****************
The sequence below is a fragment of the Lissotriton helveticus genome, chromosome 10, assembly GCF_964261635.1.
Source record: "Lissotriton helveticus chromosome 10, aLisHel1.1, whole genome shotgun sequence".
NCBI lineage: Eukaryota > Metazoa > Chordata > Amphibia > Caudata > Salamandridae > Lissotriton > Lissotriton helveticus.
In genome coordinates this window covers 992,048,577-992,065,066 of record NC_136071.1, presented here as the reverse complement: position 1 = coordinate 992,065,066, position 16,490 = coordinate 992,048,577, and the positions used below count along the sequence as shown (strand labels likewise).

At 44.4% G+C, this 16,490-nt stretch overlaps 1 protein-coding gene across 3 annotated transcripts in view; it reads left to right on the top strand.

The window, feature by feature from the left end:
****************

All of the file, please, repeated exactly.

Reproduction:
The sequence below is a fragment of the Lissotriton helveticus genome, chromosome 10, assembly GCF_964261635.1.
Source record: "Lissotriton helveticus chromosome 10, aLisHel1.1, whole genome shotgun sequence".
NCBI lineage: Eukaryota > Metazoa > Chordata > Amphibia > Caudata > Salamandridae > Lissotriton > Lissotriton helveticus.
In genome coordinates this window covers 992,048,577-992,065,066 of record NC_136071.1, presented here as the reverse complement: position 1 = coordinate 992,065,066, position 16,490 = coordinate 992,048,577, and the positions used below count along the sequence as shown (strand labels likewise).

At 44.4% G+C, this 16,490-nt stretch overlaps 1 protein-coding gene across 3 annotated transcripts in view; it reads left to right on the top strand.

The window, feature by feature from the left end: